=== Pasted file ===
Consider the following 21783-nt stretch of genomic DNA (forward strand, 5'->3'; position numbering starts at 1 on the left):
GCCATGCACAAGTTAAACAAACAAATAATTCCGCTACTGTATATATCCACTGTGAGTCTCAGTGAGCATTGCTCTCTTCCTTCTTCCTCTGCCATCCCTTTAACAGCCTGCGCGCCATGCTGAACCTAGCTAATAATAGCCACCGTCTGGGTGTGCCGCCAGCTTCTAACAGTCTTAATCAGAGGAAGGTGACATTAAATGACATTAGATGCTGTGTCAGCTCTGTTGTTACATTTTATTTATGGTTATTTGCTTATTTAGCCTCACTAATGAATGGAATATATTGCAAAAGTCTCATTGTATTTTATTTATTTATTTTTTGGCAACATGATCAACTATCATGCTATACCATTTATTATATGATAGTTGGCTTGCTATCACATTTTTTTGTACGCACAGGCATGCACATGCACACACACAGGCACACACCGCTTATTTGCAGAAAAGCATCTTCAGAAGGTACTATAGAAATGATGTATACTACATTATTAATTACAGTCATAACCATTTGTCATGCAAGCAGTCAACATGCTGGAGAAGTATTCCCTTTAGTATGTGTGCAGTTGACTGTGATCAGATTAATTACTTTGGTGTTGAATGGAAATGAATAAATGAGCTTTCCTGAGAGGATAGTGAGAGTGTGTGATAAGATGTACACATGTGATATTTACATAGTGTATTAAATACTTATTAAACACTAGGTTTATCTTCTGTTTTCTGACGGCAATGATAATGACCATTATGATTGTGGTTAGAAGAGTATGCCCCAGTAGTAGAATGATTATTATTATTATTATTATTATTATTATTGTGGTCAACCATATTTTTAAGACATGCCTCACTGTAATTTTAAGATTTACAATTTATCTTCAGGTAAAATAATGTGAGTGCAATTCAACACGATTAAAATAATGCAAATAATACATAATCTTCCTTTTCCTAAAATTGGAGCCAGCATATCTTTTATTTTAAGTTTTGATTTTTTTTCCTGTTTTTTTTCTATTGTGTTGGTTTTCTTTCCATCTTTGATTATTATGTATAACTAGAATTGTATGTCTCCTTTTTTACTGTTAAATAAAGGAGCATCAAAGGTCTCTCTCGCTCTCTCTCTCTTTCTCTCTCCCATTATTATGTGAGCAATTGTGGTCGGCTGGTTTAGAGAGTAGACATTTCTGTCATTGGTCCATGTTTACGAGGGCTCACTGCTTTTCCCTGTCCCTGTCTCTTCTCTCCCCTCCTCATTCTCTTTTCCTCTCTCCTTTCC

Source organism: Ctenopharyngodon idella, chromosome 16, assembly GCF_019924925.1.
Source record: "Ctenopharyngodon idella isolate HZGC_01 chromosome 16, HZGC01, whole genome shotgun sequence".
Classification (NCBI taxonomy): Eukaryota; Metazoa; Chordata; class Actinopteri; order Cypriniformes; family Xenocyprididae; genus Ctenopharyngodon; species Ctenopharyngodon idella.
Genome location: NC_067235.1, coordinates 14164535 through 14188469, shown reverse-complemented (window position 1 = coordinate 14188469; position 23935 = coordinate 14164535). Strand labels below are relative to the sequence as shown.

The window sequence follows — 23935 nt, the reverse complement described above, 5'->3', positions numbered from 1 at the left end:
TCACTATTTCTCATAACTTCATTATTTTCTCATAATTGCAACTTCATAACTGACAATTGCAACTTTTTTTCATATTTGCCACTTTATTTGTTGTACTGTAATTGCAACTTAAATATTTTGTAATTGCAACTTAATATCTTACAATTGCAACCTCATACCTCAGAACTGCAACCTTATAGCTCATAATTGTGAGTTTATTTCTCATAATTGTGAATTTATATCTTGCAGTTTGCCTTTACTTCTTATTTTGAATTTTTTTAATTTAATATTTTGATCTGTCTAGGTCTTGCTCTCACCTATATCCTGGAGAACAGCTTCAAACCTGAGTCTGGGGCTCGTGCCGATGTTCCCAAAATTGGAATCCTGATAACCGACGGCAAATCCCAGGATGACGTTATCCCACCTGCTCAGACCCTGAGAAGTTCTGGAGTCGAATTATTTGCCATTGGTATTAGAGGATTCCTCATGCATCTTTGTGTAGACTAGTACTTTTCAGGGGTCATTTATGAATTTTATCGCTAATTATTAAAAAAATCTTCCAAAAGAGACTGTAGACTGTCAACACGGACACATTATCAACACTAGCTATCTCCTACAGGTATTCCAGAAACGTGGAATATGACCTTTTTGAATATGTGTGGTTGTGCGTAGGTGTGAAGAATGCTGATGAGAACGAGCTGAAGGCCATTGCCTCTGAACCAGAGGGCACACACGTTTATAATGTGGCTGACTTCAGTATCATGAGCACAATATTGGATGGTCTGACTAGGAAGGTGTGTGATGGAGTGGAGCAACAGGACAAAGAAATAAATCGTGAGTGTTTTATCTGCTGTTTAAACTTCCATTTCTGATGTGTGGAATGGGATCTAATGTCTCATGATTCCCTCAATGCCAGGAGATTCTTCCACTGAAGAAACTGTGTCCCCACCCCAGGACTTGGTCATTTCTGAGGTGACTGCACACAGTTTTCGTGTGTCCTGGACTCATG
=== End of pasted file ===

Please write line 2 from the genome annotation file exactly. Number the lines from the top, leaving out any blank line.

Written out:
GCCATGCACAAGTTAAACAAACAAATAATTCCGCTACTGTATATATCCACTGTGAGTCTCAGTGAGCATTGCTCTCTTCCTTCTTCCTCTGCCATCCCTTTAACAGCCTGCGCGCCATGCTGAACCTAGCTAATAATAGCCACCGTCTGGGTGTGCCGCCAGCTTCTAACAGTCTTAATCAGAGGAAGGTGACATTAAATGACATTAGATGCTGTGTCAGCTCTGTTGTTACATTTTATTTATGGTTATTTGCTTATTTAGCCTCACTAATGAATGGAATATATTGCAAAAGTCTCATTGTATTTTATTTATTTATTTTTTGGCAACATGATCAACTATCATGCTATACCATTTATTATATGATAGTTGGCTTGCTATCACATTTTTTTGTACGCACAGGCATGCACATGCACACACACAGGCACACACCGCTTATTTGCAGAAAAGCATCTTCAGAAGGTACTATAGAAATGATGTATACTACATTATTAATTACAGTCATAACCATTTGTCATGCAAGCAGTCAACATGCTGGAGAAGTATTCCCTTTAGTATGTGTGCAGTTGACTGTGATCAGATTAATTACTTTGGTGTTGAATGGAAATGAATAAATGAGCTTTCCTGAGAGGATAGTGAGAGTGTGTGATAAGATGTACACATGTGATATTTACATAGTGTATTAAATACTTATTAAACACTAGGTTTATCTTCTGTTTTCTGACGGCAATGATAATGACCATTATGATTGTGGTTAGAAGAGTATGCCCCAGTAGTAGAATGATTATTATTATTATTATTATTATTATTATTGTGGTCAACCATATTTTTAAGACATGCCTCACTGTAATTTTAAGATTTACAATTTATCTTCAGGTAAAATAATGTGAGTGCAATTCAACACGATTAAAATAATGCAAATAATACATAATCTTCCTTTTCCTAAAATTGGAGCCAGCATATCTTTTATTTTAAGTTTTGATTTTTTTTCCTGTTTTTTTTCTATTGTGTTGGTTTTCTTTCCATCTTTGATTATTATGTATAACTAGAATTGTATGTCTCCTTTTTTACTGTTAAATAAAGGAGCATCAAAGGTCTCTCTCGCTCTCTCTCTCTTTCTCTCTCCCATTATTATGTGAGCAATTGTGGTCGGCTGGTTTAGAGAGTAGACATTTCTGTCATTGGTCCATGTTTACGAGGGCTCACTGCTTTTCCCTGTCCCTGTCTCTTCTCTCCCCTCCTCATTCTCTTTTCCTCTCTCCTTTCC